At least one of the territory’s neighbors has found a tidy way of dealing with the sargassum seaweed that has been giving tourist destinations in the Caribbean nightmares for a decade.
The Dominican Republic has sold and shipped tons of it to a company in Finland that is experimenting with ways to turn it into useful products, according to a BBC report out this week.
Research into seaweed-based products has been ongoing for a long time, but interest has stepped up in recent years as microalgae blooms have increased to problematic levels. Suggested — and a few already realized — uses include everything from fertilizer and supplements in animal feed to biofuel, sunscreen and building materials.
The BBC report focuses on a company formed in 2019, Origins by Ocean, or ObO, which has set up a facility in Finland and is processing seaweed from a number of places in what is described as a pilot program. The process separates the seaweed into usable materials that the company then sells to food, cosmetics, textiles, packing and agricultural companies.
The report quotes the founder and chief executive, a biochemist named Mari Granström, saying the company is buying several tons of sargassum from the Dominican Republic, “and this volume will increase.” Plans also call for opening a processing facility in the Dominican Republic.
Meanwhile, the company is also collecting seaweed off the coast of Finland and importing it from Spanish and Portuguese waters, according to the BBC, which says Granström first became interested in the project because microalgae blooms have been choking the Baltic Sea.
A small amount of seaweed collecting into mats on an ocean’s surface forms a natural part of the marine life cycle; the mats harbor a variety of sea life.
However, this century has seen a phenomenal increase in microalgae blooms, largely attributed to human activity. The scientific community is in general agreement that land development and over-fertilization dump extra nutrients into the ocean, while climate change warms the water to temperatures more conducive to algae growth.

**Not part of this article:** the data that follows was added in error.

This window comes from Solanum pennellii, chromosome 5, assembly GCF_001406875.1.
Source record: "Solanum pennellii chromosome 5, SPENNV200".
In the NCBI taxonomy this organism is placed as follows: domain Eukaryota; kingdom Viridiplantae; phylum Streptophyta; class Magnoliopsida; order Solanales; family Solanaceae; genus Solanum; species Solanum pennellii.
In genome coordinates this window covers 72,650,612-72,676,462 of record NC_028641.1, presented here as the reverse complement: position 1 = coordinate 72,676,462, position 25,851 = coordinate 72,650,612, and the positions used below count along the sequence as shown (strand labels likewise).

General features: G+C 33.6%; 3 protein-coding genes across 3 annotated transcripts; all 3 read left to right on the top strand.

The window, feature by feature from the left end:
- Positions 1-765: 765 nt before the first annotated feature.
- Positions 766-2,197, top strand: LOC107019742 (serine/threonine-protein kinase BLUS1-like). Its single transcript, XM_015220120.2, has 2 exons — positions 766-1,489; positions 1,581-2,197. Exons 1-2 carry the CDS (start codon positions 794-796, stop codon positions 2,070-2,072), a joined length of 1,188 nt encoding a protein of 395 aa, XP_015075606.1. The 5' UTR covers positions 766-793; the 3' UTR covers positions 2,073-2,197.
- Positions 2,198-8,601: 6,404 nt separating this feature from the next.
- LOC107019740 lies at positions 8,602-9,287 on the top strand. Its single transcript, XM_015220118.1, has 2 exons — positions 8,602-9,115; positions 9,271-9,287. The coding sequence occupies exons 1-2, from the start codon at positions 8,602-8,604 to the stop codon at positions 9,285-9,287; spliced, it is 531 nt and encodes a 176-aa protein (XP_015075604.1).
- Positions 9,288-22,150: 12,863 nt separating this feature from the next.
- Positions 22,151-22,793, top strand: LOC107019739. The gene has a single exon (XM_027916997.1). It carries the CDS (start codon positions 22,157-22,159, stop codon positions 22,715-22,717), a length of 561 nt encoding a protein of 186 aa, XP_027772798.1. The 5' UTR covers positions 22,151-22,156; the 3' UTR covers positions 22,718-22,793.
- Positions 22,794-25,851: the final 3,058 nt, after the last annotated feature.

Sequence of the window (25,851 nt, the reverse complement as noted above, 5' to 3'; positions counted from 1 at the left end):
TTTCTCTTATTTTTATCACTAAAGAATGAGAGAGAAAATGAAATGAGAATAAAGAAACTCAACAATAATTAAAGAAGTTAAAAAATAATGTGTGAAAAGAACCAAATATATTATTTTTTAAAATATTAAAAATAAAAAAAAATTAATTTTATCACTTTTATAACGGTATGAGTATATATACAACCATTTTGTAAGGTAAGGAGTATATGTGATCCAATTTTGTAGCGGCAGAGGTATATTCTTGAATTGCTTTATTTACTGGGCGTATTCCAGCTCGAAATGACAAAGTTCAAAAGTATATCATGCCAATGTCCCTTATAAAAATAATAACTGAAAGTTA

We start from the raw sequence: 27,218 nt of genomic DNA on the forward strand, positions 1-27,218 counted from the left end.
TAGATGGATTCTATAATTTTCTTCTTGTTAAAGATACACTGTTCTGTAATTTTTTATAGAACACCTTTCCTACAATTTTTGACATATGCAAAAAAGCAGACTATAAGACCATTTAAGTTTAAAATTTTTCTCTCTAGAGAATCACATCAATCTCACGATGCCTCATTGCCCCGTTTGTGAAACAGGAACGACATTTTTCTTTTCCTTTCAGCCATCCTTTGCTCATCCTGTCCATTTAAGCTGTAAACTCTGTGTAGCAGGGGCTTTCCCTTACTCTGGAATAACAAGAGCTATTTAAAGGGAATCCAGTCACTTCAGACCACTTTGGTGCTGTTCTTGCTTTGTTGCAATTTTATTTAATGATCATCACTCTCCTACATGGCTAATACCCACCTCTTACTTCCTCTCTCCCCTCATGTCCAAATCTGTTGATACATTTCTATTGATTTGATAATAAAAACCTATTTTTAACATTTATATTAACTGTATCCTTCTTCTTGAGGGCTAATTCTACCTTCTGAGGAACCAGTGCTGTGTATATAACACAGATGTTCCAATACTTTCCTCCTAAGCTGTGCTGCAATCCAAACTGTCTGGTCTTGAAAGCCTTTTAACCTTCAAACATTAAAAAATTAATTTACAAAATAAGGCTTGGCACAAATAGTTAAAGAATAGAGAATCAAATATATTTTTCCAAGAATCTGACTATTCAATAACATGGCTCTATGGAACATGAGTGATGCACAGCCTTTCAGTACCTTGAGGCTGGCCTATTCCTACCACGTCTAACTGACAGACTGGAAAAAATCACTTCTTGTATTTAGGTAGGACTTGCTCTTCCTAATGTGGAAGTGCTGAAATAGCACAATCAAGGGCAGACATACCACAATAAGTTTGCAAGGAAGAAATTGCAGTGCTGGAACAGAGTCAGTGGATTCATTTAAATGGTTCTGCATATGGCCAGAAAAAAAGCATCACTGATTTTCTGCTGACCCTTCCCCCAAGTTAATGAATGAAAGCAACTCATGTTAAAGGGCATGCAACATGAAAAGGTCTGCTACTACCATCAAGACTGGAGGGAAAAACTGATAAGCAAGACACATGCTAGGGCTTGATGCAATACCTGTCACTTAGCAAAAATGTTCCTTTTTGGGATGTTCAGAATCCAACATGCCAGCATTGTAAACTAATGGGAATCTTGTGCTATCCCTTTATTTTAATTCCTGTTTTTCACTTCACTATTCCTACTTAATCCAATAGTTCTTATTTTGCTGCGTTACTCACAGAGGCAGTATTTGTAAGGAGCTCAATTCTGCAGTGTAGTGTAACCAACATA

Great floating mats of sargassum have been washing up on beaches in Mexico and on Caribbean islands for about a dozen years. The Virgin Islands saw its first unusually large influx in the summer of 2011.
Sargassum has continued to affect coastlines in the territory since, generally, during the summer months.
Concern originally focused on its effect on tourism since it clogged swimming areas and rotted on beaches, emitting a foul odor. Hoteliers were forced to hire people to clear it and haul it to the territory’s landfills. Local regulations prohibited harvesting it from the water in an effort to protect the sea life riding the mats.
But last summer, apparently because of a shift in currents, an influx threatened to overwhelm water intakes at the Water and Power Authority plant on St. Croix and interfere with both water and power production for the island.
That prompted a state of emergency declaration and help from the federal government in removing sargassum directly from the water.
Widespread sargassum blooms are expected to continue to plague the region, while researchers are expected to continue searching for practical ways to process and use the abundant seaweed.